Game Review: Dark Void — high-flying disappointment

Dark Void delivers on all the basics. It's a mix of third-person, cover-based shooter and a flight simulator. Although technically you can start flying at will once you have the jet pack, in practice if you're in a ground battle sequence, hitting those rockets will slam you into a wall and kill you instantly. So most of the time you're either doing one or the other. Unfortunately, neither activity is a lot of fun. The shooting is OK, although the guns feel underpowered and kind of boring for a lot of the early game. The flying controls well, but suffers from the same fault many dogfighting games suffer from: mostly it's just maneuvering around in circles and holding the trigger down for your machine-guns. Competent but dull. The hijacking UFOs is awful – the same mini-game over and over with no variation and which takes five times longer than you want it to. Sadly, this is still often a quicker way to take out enemies than dogfighting is, so you might end up doing it a lot.

But none of the game play feels broken, and if the story had been great, the game could've satisfied. The story is not great. The story is terrible. Maybe that's not fair. It would be more accurate to say that the story is terribly executed and terribly lacking in continuity or logic. The cut scenes seem like they've had two thirds of their lines cut out, which doesn't have to be a bad thing, except that we're left with lots of hanging plot points, mysterious allusions that are never explained, and weird moments. For example, in one scene Tesla is standing next to our hero and his love interest and the next moment he's radioing her from a different location asking her to join him there. What the hell? The game is full of these kinds of non sequiturs. Even worse, huge plot points and story background details get revealed in the one or two sentence blurbs that appear during loading screens. They do make a little more sense of what's going on, but only a little and some of them are straight out spoilers for upcoming events.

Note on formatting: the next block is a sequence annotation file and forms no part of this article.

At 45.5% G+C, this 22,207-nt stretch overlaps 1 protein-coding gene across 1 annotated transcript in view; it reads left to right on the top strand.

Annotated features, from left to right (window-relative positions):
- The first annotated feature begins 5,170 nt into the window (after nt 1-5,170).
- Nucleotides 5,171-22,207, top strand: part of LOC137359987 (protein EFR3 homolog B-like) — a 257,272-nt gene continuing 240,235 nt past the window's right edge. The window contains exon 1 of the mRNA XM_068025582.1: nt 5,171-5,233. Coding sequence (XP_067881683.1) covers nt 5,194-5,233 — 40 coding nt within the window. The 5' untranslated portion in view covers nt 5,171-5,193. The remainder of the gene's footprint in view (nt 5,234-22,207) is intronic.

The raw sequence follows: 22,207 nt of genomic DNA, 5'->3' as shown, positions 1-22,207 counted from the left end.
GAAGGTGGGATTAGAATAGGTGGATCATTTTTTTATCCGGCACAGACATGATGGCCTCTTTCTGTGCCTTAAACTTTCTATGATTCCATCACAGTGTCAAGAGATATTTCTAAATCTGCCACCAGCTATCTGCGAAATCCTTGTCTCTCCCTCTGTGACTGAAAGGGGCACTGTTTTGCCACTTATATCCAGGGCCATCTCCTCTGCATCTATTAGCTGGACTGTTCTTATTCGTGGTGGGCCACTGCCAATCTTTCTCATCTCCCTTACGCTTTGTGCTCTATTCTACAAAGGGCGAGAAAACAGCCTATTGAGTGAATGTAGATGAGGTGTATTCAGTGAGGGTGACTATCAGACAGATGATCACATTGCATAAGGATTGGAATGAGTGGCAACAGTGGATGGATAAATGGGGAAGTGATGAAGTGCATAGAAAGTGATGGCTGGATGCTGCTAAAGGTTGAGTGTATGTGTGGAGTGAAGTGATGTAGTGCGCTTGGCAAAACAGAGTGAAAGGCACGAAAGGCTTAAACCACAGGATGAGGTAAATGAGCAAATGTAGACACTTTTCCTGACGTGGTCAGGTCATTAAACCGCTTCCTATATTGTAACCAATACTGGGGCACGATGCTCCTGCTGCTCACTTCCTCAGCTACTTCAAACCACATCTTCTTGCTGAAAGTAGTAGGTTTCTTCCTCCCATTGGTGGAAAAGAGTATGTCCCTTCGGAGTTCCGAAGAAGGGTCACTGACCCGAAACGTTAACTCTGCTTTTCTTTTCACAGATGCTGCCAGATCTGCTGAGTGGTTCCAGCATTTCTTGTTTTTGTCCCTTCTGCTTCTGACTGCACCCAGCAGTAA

The game has some moments of innovation and potential greatness. It implements a vertical, cover based shooting mechanic for moving up and down cliff-sides and large alien shafts which works pretty well and is fun. OK, actually that's the only thing I can think of from this game I'd like to see repeated elsewhere. While not fundamentally broken or painfully unplayable, Dark Void is also not worth your time and especially not worth buying for $60 on the X-Box 360 or Playstation 3.


It's the constant lament of the 21st Century geek: where's my jet pack (or flying car, or house on the moon)? 2010 offers no personal flying devices, but it does offer games like Dark Void, where you can at least pretend to have a jet pack. Sadly, this game's solution to my high-flying backpacking dreams is even more disappointing than the reality we're forced to live in. At least in the real world I can still hold out some hope for the future, where as I know right now that Dark Void is not a good game.

The premise couldn't have been more squarely aimed at my tastes if they'd come over to my house and asked me what I wanted from a game. You play a pilot in 1938 who gets swept through a vortex in the Bermuda Triangle and gets a jet pack from famed inventor and possible mad man Nikola Tesla so that you can fight aliens and save the world from the Nazis. Plus you get to hijack UFOs. I've been salivating for this game since it was announced.

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